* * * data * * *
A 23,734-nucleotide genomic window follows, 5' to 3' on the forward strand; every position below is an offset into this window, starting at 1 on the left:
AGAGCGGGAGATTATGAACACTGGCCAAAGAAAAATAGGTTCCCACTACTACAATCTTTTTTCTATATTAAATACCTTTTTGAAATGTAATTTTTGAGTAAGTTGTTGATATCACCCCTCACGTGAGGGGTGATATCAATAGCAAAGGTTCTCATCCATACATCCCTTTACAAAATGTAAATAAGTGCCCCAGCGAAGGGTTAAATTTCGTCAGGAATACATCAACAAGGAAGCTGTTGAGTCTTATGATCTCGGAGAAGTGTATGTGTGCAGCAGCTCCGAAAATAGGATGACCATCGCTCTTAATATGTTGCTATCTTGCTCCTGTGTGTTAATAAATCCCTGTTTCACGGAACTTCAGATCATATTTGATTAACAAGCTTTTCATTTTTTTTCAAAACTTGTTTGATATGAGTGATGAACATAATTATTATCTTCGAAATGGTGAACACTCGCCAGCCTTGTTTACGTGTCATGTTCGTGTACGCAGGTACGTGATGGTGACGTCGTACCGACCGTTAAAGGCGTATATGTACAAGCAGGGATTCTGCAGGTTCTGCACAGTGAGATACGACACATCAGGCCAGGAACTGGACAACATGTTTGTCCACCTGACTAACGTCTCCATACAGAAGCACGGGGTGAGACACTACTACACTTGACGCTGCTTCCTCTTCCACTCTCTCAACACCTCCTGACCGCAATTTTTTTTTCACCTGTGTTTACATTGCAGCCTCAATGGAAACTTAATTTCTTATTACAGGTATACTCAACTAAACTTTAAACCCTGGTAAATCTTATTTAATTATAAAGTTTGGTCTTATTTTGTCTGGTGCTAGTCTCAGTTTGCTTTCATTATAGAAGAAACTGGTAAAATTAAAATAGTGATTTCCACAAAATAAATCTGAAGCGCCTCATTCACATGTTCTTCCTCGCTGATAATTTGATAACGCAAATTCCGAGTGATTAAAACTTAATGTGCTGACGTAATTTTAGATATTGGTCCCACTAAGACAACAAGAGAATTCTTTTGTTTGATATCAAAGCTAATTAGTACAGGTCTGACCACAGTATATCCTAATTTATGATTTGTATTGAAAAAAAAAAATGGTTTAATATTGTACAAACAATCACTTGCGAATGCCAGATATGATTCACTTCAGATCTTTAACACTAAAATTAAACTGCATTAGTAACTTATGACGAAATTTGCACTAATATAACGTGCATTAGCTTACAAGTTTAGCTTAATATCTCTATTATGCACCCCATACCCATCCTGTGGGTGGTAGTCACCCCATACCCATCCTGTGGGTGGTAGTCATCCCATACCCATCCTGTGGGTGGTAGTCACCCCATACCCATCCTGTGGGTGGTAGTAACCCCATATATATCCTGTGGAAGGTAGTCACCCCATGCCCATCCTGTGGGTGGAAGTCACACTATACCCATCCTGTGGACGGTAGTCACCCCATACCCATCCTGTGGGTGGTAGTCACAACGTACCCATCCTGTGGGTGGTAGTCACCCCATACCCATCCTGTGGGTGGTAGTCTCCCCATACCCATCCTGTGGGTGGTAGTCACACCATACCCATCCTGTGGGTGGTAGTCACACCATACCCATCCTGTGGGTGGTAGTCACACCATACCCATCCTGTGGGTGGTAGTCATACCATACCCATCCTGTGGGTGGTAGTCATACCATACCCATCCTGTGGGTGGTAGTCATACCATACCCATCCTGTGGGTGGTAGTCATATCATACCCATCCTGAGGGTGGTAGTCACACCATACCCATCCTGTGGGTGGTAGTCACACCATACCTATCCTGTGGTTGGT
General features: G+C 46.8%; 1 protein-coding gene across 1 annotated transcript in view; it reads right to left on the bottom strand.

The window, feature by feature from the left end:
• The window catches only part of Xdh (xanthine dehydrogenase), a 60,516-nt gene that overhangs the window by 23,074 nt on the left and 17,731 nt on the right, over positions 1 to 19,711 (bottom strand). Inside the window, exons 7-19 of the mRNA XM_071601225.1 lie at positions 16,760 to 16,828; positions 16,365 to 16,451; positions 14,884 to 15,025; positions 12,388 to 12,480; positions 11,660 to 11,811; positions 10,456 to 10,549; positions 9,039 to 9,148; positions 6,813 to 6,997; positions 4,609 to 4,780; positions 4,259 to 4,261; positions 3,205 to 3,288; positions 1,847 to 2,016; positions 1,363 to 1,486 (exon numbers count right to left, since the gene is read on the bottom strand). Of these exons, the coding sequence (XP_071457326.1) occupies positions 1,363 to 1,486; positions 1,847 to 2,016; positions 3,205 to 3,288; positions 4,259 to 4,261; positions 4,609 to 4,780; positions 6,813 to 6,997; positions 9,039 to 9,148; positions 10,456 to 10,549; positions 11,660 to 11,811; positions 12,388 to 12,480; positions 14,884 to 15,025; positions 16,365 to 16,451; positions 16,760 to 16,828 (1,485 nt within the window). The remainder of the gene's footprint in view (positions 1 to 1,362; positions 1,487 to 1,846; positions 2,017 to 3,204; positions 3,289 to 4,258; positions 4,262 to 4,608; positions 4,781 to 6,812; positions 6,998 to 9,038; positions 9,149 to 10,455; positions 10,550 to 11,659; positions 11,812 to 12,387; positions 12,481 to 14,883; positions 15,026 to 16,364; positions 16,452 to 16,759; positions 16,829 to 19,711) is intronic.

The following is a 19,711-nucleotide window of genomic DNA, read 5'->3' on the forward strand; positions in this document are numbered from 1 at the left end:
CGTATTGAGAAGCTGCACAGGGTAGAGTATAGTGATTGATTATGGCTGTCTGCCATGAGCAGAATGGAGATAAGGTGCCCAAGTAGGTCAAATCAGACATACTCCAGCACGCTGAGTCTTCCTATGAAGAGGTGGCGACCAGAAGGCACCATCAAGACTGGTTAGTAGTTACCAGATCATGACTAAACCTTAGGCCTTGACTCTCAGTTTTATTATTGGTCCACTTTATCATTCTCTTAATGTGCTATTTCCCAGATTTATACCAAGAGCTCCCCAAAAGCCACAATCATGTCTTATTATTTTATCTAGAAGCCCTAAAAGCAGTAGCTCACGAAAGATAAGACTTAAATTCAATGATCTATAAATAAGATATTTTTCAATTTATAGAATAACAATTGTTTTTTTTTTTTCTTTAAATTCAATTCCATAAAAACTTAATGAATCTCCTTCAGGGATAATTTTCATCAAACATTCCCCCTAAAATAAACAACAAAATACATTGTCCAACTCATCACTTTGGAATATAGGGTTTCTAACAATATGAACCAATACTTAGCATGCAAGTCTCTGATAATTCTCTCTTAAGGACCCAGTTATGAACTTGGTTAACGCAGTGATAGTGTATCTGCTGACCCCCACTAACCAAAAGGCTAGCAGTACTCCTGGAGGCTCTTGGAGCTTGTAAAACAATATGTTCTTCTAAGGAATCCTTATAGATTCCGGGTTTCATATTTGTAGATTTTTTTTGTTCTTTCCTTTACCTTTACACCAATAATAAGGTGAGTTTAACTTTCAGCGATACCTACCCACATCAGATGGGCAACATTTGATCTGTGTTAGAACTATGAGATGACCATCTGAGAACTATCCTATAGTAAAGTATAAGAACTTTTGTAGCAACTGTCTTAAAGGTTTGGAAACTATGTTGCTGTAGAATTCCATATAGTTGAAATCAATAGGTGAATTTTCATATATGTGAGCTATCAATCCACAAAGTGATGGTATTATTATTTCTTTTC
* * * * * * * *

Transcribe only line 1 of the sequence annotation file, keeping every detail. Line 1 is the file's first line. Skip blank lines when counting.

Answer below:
A 23,734-nucleotide genomic window follows, 5' to 3' on the forward strand; every position below is an offset into this window, starting at 1 on the left: